X-Men Red #1
Mars is now ARRAKO, terraformed, habitable, and the crown jewel of the new mutant empire. Ororo Munroe, STORM, is the Regent of Sol. Arrako is home to both Earth-born mutants and those from Amenth, which is causing considerable friction between the two very, very different cultures. But what Arrako needs isn't a queen, or even a regent. It needs X-Men... and their destiny is NOW!
X-Men Red #1 is one of the most auspicious debuts so far this year, and proves that Marvel’s X-department doesn’t need Jonathan Hickman around anymore to take the seeds he planted and run absolutely nuts with them. Growing out of the events of last year’s Planet-Size X-Men one-shot, Red is an organic outgrowth of a mutant world that is fundamentally changed. It’s been said before many a time during the last couple of years, but there’s no way for the X-Men to credibly go back to their basics as a secret mutant school after the events since HOX/POX. And thankfully, Marvel didn’t get cold feet after Hickman departed after Inferno and contrive some nonsensical way to force the genie back into the bottle – instead, they’re leaning harder than ever into the new status quo that is redefining wholesale who and what the X-Men are in the 21st century.
That said, X-Men Red has a ton of backstory feeding into it, so it isn’t exactly the most new reader-friendly comic around. However, the fact that it isn’t spoon-feeding information through overwrought narration or exposition plays to the strengths of writer Al Ewing’s story: this is world-building. Dense, highly contextualized, and almost daunting in scope, X-Men Red #1 is not a comic for X-beginners. But it is a reward for fans who have stuck through the last three years of X-Men comics, watching and waiting for the long-term payoffs to eventually play out. And with this issue, a multitude of subplots begin to converge in the best ways possible: leftovers from Ewing’s S.W.O.R.D. run; the ongoing détente and uncomfortable relationship between Earth- and Amenth-born mutants; Magneto’s existential crisis now that mutantkind has achieved everything he ever desired; Sunspot’s constant ennui; John Proudstar’s recent resurrection; Storm’s ascension to being the queen (sorry, regent) she’s always been destined to become. And, for an added x-factor (sorry for the wordplay), Vulcan running around being an ass.
But as the cover art implies, Storm is the major focus here. As well she should be. As Regent of Arrako, she’s practically and symbolically at the center of the budding Arrakan culture, but more importantly, she’s Storm, dammit, and deserves the spotlight. Storm has been in a near-constant state of being shoved to the background of the X-Men’s world for most of the 21st century so far; writers have been more content to focus on more or less anyone else. But Ororo isn’t just one of the most historically important female characters in x-canon, she’s also one of the strongest, fiercest female characters at Marvel, period. That matters. This is a woman who was once worshipped as a living goddess, and has a presence when she enters a room that always speaks to that. Ororo Munroe doesn’t enter a room; the room comes to her. She has a presence, striking in its gorgeousness but more importantly firm in its authority. She speaks with that authority, too; she isn’t just plain folks. It’s been an ongoing shame that so few writers in the past two decades have been able to figure out what to do with her, but here, now, at last, Al Ewing is giving Storm the moment in the spotlight she’s always deserved. Bravo.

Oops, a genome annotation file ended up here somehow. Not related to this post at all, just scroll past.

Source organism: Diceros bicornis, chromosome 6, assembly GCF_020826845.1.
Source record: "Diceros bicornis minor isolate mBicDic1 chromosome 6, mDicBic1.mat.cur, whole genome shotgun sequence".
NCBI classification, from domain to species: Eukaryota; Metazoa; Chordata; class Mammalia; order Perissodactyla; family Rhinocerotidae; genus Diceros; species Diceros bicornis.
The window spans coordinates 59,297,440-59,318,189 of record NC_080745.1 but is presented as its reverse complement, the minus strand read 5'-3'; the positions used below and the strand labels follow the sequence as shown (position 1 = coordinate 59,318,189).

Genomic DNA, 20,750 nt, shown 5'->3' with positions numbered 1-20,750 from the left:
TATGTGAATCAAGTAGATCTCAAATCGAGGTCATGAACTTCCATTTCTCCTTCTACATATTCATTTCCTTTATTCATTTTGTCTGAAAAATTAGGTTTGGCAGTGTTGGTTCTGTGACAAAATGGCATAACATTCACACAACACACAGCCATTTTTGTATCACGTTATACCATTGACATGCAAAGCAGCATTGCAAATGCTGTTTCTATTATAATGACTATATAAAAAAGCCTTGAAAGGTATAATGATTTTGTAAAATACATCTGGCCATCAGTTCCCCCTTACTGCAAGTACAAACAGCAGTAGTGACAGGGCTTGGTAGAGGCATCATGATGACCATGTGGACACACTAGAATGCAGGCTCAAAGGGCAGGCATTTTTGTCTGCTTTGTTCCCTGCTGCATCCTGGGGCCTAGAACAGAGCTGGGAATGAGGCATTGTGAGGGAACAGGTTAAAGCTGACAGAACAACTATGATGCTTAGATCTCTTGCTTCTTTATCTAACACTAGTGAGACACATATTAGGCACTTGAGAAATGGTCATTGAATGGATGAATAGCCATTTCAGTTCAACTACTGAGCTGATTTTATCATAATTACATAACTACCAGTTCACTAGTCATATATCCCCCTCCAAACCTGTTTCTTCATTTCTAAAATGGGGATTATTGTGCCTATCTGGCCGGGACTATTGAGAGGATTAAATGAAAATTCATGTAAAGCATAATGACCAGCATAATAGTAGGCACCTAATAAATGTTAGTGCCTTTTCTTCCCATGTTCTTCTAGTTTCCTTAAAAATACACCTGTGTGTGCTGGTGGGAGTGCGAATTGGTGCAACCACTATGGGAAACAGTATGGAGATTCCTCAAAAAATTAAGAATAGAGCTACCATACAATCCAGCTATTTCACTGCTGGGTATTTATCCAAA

Ewing could not have asked for a better artistic partner than Stefano Caselli for this debut comic. Caselli has a style that straddles the line between cartoony and not; detailed and smooth; awesome and even more awesome. This guy has been consistently killing it in everything he does from the word go, and X-Men Red is no different. His Arrako is lush and overflowing with life and its various itinerate buzzings; the mutants populating it are all distinct, with clearly visible inner lives and emotions. That is to say: all of his characters actually look like individuals, rather than carbon-copy duplicates. He’s also a master of rendering body language, especially when it comes to communicating anything unsaid. Sunspot, especially, benefits from this copious understanding of blocking and posture: Caselli’s Roberto is just a little off his game, twisting in the wind a bit, knowing he wants a new adventure but not sure which way to jump quite yet.
That is a lot to communicate visually, and a huge ask of any artist. But Stefano Caselli is more than up to the task, and is frankly a modern master of comics storytelling. He certainly benefits from having the great Federico Blee coloring him; Caselli’s work on its own terms is “10/10 would recommend,” but a striking colorist always elevates him to the next level. Blee is that colorist, and in his hands, what was already a jaw-droppingly gorgeous book in both conceit and execution is taken to the next level. Combined with Ariana Maher’s flawless lettering, X-Men Red #1 concludes with a dynamite moment that is the capper to a perfect comic.
X-Men Red #1 may not be the most accessible to new readers, but don't be scared. This is a perfect comic that should not - nay, CANNOT, be ignored.
ADVANCED REVIEW! X-Men Red #1: The Queen Has Arrived (Spoiler-Free)
- Writing - 10/1010/10
- Storyline - 10/1010/10
- Art - 10/1010/10
- Color - 10/1010/10
- Cover Art - 10/1010/10
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